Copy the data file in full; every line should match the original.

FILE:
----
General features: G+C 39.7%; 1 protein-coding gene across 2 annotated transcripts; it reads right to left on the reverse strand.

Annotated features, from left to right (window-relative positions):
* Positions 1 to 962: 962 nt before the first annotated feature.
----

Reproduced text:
General features: G+C 39.7%; 1 protein-coding gene across 2 annotated transcripts; it reads right to left on the reverse strand.

Annotated features, from left to right (window-relative positions):
* Positions 1 to 962: 962 nt before the first annotated feature.